Away is a startup founded in 2015 that specializes in luggage and other travel products. The company was created to build a lifestyle brand around the concept of modern travel and luggage. Their growth strategy is built completely on the outside impression of the brand and leveraging influencers, social media, and content to drive growth. Some recent news about the brand may set them back in 2020, but only time will tell.
Founders: Rich and Vicki Fulop
Organic traffic: ⬆56%
Word of mouth and a digital-first approach has driven the bedding and associated luxuries company Brooklinen to a 56% increase in organic traffic over 2019. In October 2019 they also launched Spaces, an online marketplace for bedroom products that allows users to show by beautiful rooms curated by aesthetic. After receiving a $10M Series A in 2017, Brooklinen has shown they were a good investment. In 2020, there are talks of a brick and mortar in Brooklyn as well as expanding their current retail assortment.
Founders: Jesse Horwitz, Ben Cogan
Contact lens DTC startup has gone all-in on social media to drive rapid growth throughout 2019. In a market full of massive competitors, Hubble Contacts leverages their ability to filter and qualify paid social particularly on Facebook. An attempt to both educate customers and drive sales with an emphasis on quality leads over quantity. With $73.3M in funding, they certainly have the means to not only continue but to ramp up their paid social efforts in 2020.
Founders: Stuart Landesberg, Jordan Savage, Chris Clark
Organic traffic: ⬆55%
A well-funded natural home and personal care site that launched in 2012 continued on it’s path to massive growth in 2019. An emphasis on paid channels and giving away a free Mrs. Meyers cleaning set has been a huge success for them. Retention isn’t much of an issue as the items you purchase are then put in your account monthly with autoship. Customers are free to remove items from their cart, but if not, they will be shipped on time like clockwork every month. In 2020 they will use their most recent round Series D funding ($150M) to expand into clean beauty, develop sustainable packaging, improve their supply chain, and grow their home concierge business.
Founders: Arnaud Plas, Catherine Taurin, Nicolas Mussat, Paul Michaux
New to the DTC crowd is recently launched Prose. A customizable haircare startup that matches users’ answers to unique product formulations, Prose has seen exceptional growth over the last twelve months. A strategy heavily reliant on paid social and content, the company sold only 3 products until October of this year. Their fourth-quarter growth was largely driven by new product launches. First, a custom dry shampoo and then an engravable hairbrush perfectly timed for holiday gifting. In their first year of existence, Prose has proven the potential of the customizable beauty concept and 2020 is set to be their best year yet.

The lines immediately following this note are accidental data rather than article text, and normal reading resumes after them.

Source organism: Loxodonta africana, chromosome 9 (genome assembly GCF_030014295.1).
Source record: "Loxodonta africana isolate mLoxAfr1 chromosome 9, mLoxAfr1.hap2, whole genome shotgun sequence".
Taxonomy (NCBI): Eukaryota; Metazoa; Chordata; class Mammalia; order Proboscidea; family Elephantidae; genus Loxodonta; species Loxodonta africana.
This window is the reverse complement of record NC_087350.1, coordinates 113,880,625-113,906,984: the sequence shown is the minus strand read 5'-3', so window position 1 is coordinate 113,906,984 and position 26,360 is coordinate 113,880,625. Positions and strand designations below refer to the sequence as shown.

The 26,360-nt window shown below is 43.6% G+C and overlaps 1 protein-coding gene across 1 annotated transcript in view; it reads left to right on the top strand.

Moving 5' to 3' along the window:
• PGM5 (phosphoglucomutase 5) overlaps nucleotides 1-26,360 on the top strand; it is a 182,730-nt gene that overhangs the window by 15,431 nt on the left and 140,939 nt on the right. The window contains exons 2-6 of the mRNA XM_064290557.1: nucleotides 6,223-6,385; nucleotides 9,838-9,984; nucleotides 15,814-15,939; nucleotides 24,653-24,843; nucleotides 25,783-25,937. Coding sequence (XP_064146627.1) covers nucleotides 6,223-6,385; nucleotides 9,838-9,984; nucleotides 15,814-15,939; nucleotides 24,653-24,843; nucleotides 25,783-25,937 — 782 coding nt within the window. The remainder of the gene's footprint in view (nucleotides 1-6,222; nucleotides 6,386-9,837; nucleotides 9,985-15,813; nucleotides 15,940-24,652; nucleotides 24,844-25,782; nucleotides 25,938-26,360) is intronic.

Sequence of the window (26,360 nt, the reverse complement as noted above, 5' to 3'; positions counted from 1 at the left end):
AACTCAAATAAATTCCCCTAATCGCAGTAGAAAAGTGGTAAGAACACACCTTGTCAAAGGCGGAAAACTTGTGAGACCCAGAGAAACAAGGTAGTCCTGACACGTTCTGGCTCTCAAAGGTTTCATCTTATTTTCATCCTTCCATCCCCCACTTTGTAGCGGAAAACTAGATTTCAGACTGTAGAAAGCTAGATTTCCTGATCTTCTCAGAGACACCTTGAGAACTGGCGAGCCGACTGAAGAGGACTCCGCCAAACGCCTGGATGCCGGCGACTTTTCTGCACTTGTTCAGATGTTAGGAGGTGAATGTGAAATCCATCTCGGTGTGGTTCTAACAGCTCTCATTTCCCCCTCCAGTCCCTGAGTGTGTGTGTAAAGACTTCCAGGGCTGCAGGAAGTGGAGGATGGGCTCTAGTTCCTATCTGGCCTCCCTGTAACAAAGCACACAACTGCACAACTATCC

Founder: Rachel Drori
Organic traffic: ⬆ 37%
A company founded on the idea of solving an actual problem faced by its founder, it’s no wonder why it’s taken off. Daily Harvest has been a game-changer for the meal prep industry as they found a way to create, freeze, and ship individually portioned smoothies for thousands of time-starved humans.
They have since launched a large range of products to supplement, but a great product alone won’t necessarily drive rapid growth. The team at Daily Harvest relied heavily on Pinterest. A perfect channel for food and visual products, they receive approx. 4.1M monthly unique viewers on Pinterest. Understanding their unique customers and knowing when, where, and most importantly how to communicate with them has been instrumental in driving growth for Daily Harvest.
Founders: John Foley
Organic traffic: ⬆ 24%
With the IPO in 2019, we’ve covered Peloton’s growth strategy extensively and have essentially narrowed it down to 3 key factors. Community, content, and product experience. By building an extensive and deeply involved community, Peloton allowed its customers to do the talking for them. From there, they upped the ante for at-home fitness content. Celebrity instructors and a state-of-the-art studio to film in mean they can produce content at a quality never reached before. While they were building community and developing huge amounts of great content, they also perfected their product. And we don’t just mean the bike. The interface is also key to their growth as they developed acquisition loops right into the experience.
2020 will be an interesting year for Peloton as they discover what a post-IPO world looks like for them. The PR surrounding their 2019 holiday ad certainly added some fuel to the Peloton fire, but only time will tell how they manage the publicity and attention.
Founders: Baiju Bhatt, Vladimir Tenev
Organic traffic: ⬆70%
With a mission to “democratize the stock market,” Robinhood was the darling of the fintech world in 2019. Grounded in their mission to make investing available to anyone interested, they used a few strategic tactics to achieve unparalleled growth over the past year. Similar to Peloton, Robinhood put in significant effort in 2019 to develop a community. Because of this approach, their referral program is arguably one of the best. When a referral is given, both sides of the transaction receive a free stock. A unique but high-value offer has helped them to see success.